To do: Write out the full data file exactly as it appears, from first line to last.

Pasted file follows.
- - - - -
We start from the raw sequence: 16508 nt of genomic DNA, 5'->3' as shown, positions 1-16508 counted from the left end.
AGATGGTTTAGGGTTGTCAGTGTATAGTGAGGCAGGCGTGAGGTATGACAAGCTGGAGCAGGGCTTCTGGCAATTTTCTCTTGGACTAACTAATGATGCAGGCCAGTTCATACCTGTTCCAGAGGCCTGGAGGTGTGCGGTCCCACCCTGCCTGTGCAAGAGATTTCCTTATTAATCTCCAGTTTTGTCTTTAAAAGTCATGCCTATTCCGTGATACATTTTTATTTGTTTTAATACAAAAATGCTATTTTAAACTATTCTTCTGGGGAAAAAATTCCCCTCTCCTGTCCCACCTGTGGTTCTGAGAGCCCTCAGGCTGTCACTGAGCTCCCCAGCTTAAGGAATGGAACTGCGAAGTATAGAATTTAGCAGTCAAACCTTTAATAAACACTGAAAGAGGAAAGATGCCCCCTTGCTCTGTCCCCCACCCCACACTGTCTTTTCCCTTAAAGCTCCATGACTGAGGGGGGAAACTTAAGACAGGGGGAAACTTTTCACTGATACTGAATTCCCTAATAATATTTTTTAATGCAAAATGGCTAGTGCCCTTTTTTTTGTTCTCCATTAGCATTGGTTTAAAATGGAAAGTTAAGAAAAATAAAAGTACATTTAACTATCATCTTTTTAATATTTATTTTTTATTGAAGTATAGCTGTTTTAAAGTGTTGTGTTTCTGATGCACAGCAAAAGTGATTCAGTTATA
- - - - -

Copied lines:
We start from the raw sequence: 16508 nt of genomic DNA, 5'->3' as shown, positions 1-16508 counted from the left end.
AGATGGTTTAGGGTTGTCAGTGTATAGTGAGGCAGGCGTGAGGTATGACAAGCTGGAGCAGGGCTTCTGGCAATTTTCTCTTGGACTAACTAATGATGCAGGCCAGTTCATACCTGTTCCAGAGGCCTGGAGGTGTGCGGTCCCACCCTGCCTGTGCAAGAGATTTCCTTATTAATCTCCAGTTTTGTCTTTAAAAGTCATGCCTATTCCGTGATACATTTTTATTTGTTTTAATACAAAAATGCTATTTTAAACTATTCTTCTGGGGAAAAAATTCCCCTCTCCTGTCCCACCTGTGGTTCTGAGAGCCCTCAGGCTGTCACTGAGCTCCCCAGCTTAAGGAATGGAACTGCGAAGTATAGAATTTAGCAGTCAAACCTTTAATAAACACTGAAAGAGGAAAGATGCCCCCTTGCTCTGTCCCCCACCCCACACTGTCTTTTCCCTTAAAGCTCCATGACTGAGGGGGGAAACTTAAGACAGGGGGAAACTTTTCACTGATACTGAATTCCCTAATAATATTTTTTAATGCAAAATGGCTAGTGCCCTTTTTTTTGTTCTCCATTAGCATTGGTTTAAAATGGAAAGTTAAGAAAAATAAAAGTACATTTAACTATCATCTTTTTAATATTTATTTTTTATTGAAGTATAGCTGTTTTAAAGTGTTGTGTTTCTGATGCACAGCAAAAGTGATTCAGTTATA